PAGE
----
The fans have spoken and have selected last year’s team MVP to get a push to become the second defensive player or all time to win the Heisman trophy. Only 31 votes separated the two players. The final was Brandon Graham 337 and Brandon Minor with 306. Congrats to both Brandons for getting to the finals and thanks to the readers who voted and commented.
The timetable for the Great Heisman Campaign has hit overdrive, and it’s time to get down to a final pairing. Because of this, there will be no quarterfinals, and instead there will be a 4-way competition on each side of the bracket to determine who the finalists will be. Here’s the updated bracket:
There are 2 polls in this post, so make sure you vote in both of them. These polls will only be open for 24 hours, so get to votin’.
West Region Semifinal
- 1 Brandon Minor (80%, 582 Votes)
- 2 Donovan Warren (10%, 76 Votes)
- 1 Greg Mathews (5%, 39 Votes)
- 2 Carlos Brown (4%, 32 Votes)
Total Voters: 728
East Region Semifinal
- 1 Brandon Graham (54%, 394 Votes)
- 2 Tate Forcier (30%, 214 Votes)
- 1 Zoltan Mesko (12%, 85 Votes)
- 2 Martavious Odoms (4%, 30 Votes)
Total Voters: 723
Brandon Graham is likely Michigan’s best shot (outside of the venerable Professor Mesko) to land a player on a first-team All-American squad as a defensive end. He finished last year with 46 tackles, including 20 for loss (2nd in the nation) and 10 sacks (2nd in the conference), all despite missing one entire game and parts of others with injury. The Detroit Crockett star looks for another big year before he moves along to the NFL.
Terrence Robinson was expected to compete alongside Martavious Odoms last year at the slot position, but ended up missing the entire year with injury. He should be fully healthy this year, and will give Michigan another option with a little shake to him:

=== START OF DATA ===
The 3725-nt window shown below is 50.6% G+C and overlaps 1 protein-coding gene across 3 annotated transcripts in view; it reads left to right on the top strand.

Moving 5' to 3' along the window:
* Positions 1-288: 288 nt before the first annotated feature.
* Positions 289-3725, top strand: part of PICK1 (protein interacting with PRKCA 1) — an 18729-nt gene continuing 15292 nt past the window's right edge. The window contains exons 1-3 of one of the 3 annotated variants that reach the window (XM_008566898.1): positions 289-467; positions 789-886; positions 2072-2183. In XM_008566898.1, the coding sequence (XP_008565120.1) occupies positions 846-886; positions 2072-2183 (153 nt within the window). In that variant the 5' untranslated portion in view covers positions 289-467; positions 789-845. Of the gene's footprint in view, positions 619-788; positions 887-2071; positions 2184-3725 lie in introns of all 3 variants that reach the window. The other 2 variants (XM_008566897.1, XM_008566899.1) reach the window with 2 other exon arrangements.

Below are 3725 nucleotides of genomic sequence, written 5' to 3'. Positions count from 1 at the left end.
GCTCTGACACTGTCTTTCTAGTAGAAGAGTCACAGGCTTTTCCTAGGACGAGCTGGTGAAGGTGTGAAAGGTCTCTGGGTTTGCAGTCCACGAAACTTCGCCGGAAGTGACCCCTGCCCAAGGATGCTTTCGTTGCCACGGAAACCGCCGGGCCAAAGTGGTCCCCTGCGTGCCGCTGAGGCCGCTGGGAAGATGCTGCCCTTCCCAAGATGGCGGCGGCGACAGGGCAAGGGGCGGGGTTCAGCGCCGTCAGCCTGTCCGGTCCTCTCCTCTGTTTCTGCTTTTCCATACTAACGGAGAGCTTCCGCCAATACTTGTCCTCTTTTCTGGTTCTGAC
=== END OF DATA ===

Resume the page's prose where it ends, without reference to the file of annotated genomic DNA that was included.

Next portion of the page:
If Robinson can contribute in 2009, it will go a long way towards helping cure the offensive woes of 2008.
Brandon Graham v. Terrence Robinson
- 1 Brandon Graham (94%, 513 Votes)
- 4 Terrence Robinson (6%, 31 Votes)
Total Voters: 544
For the second round each poll will only be open for 3 days, so make sure you vote early in order to be counted. For the updated bracket, click here.
Comments Off on Great Heisman Campaign: Graham v. Robinson
Brandon Graham is widely considered the most physically-talented player on the 2009 Wolverines. He is also probably the best player, and a big season could propel him into the first few rounds of the NFL draft. Graham was 8th on the team in tackles last year, but 1st in both tackles for loss and sacks (in which he also led the Big Ten). Graham has been a thorn in opposing quarterbacks’ collective side since he burst onto the scene as a freshman in 2006.
Greg Banks has bounced around on the defensive line, playing both end and tackle during his time in Ann Arbor. The redshirt junior from Denver will probably play strongside end and some tackle this season. In his playing time last year, Banks tallied a half tackle for loss to go along with his 5 total tackles.
Brandon Graham v. Greg Banks
- 1 Brandon Graham (98%, 473 Votes)
- 8 Greg Banks (2%, 9 Votes)
Total Voters: 482
The poll will remain open for 7 days, closing at 5PM next Friday. Have your heart set on a particular candidate? Try to sway others in the comments. The full bracket is visible here.
Although I try to avoid simply repackaging notes from the press conferences into a post, as I think regurgitating information is next to useless, when there are Actual Facts instead of just soundbites, it’s worth it:
- At this point, Brandon Graham is planning to return for his senior year.
- Corey Zirbel’s injury is career-ending. He will remain with the team as a student assistant (scholarship count updated accordingly).